Once the solvability factors were identified (see “Findings” section below), a new random sample of 931 cases (without replacement from the training sample) was extracted from the 2016 assault and public order dataset. The new random sample resulted in the proportion of detected cases being (broadly) proportional to the prevalence rate of detection in the underlying population of cases at approximately 13%. From this new sample, the eight EBIT solvability factors identified from the case control analysis were applied and its accuracy tested.

Phase 3: Tracking EBIT in Operational Application

EBIT was built into daily police business across Kent policing in January 2018, following a 3-month local pilot. The launch was implemented with software supporting users in the force control room undertaking desktop reviews of all preliminary investigations. The software prompted the users to answer the EBIT solvability questions. If the case was deemed unlikely to be solved, the software then prompted them to answer the public interest questions. Once each case was processed, the software advised the user to either:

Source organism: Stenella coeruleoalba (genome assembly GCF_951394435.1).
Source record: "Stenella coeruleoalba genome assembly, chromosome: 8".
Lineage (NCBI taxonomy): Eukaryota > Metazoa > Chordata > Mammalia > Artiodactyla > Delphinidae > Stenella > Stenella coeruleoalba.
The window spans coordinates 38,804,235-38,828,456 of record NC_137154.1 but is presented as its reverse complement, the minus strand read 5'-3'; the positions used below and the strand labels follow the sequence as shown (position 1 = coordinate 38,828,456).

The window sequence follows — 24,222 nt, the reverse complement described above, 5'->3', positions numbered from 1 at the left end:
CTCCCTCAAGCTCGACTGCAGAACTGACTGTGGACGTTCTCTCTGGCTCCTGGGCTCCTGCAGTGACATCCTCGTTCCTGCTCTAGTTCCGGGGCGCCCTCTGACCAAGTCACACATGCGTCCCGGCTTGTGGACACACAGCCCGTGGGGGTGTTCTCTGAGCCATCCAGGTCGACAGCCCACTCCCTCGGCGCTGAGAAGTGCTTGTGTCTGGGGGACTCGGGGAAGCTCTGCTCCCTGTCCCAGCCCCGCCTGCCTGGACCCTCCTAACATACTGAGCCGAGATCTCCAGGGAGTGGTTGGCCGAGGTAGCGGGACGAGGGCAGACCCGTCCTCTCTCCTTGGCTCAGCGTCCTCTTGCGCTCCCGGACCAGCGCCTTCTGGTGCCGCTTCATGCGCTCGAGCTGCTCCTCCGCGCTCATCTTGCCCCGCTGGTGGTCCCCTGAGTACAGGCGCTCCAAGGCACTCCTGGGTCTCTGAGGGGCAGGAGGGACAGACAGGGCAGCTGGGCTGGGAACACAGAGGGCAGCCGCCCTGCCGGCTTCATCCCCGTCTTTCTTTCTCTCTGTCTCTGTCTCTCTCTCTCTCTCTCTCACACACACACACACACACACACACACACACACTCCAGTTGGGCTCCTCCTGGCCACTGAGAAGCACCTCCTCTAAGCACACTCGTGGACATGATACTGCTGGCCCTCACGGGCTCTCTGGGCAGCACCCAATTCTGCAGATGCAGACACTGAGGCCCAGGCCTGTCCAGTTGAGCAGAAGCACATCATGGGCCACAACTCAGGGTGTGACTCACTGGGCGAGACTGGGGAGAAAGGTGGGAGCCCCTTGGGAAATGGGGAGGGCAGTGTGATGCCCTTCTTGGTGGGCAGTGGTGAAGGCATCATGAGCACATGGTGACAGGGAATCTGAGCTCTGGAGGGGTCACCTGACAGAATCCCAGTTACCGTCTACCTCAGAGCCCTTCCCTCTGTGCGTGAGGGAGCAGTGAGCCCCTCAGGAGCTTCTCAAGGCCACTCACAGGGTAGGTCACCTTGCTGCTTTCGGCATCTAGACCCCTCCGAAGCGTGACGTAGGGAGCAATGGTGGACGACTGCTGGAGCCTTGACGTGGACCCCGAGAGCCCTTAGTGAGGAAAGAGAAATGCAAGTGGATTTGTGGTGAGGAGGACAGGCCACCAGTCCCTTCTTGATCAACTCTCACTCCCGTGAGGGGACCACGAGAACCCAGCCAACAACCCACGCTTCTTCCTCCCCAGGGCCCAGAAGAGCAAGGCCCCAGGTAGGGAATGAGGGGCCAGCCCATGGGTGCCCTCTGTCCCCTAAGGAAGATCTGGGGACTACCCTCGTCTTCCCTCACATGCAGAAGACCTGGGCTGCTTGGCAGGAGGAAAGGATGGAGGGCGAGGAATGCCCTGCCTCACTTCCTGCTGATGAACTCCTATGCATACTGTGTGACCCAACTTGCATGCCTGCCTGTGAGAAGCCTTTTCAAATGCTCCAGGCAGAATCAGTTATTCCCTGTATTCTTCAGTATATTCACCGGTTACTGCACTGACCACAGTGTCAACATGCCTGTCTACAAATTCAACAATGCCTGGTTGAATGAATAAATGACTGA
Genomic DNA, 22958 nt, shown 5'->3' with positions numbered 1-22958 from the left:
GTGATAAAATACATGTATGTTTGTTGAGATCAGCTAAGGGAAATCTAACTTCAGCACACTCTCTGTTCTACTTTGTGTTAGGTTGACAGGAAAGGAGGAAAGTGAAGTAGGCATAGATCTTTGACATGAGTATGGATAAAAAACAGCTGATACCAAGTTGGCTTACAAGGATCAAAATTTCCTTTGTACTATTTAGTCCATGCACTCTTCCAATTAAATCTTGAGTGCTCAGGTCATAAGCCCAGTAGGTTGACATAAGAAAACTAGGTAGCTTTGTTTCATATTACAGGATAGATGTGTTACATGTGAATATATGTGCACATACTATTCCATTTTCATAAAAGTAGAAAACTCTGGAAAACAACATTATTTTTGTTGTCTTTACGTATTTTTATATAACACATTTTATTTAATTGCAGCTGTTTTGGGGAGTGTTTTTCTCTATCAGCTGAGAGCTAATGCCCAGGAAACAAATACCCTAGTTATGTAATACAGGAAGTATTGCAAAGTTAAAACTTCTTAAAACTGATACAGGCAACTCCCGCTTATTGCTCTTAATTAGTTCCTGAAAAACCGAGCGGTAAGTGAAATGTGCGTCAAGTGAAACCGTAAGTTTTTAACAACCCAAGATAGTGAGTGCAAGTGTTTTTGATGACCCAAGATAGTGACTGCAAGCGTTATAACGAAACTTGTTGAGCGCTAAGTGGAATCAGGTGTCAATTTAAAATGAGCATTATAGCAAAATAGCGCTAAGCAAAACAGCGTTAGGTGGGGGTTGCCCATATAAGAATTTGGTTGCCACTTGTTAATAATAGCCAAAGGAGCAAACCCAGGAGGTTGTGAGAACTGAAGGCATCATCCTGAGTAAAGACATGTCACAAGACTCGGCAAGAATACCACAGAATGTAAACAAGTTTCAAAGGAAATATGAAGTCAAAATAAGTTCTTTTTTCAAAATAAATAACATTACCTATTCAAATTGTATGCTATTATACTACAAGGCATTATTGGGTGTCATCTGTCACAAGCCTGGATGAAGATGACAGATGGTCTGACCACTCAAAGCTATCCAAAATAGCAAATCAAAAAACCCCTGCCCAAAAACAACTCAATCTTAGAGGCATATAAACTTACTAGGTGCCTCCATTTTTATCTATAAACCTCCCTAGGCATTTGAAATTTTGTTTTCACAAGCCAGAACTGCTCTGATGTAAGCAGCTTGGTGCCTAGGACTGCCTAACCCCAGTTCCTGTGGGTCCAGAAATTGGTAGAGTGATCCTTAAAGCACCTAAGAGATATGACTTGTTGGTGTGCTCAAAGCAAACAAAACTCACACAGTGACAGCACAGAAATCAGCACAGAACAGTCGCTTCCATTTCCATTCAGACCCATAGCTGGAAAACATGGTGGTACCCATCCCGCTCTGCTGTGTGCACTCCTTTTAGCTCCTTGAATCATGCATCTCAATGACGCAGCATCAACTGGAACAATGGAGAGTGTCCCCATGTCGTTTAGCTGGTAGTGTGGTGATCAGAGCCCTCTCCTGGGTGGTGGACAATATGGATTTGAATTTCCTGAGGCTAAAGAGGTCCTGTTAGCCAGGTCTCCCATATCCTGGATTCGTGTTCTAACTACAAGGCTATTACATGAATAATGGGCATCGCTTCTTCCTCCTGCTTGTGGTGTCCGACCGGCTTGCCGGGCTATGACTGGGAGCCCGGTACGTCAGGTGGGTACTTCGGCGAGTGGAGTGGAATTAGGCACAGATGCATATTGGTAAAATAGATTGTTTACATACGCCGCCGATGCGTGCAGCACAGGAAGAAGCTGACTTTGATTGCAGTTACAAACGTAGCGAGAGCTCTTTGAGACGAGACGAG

• Allocate the case to further investigation

  • Close the case pending further evidence

  • Send the case for further review by a supervisor (Fig. 1)

The software does not display the solvability scores to the user, but they are stored in a database along with the answers to the EBIT questions.

Over the first 6 months of 2018, EBIT was applied 7947 times to eligible cases. In the “Findings” section below, the final outcomes of these cases are analysed and compared with the solvability score they received.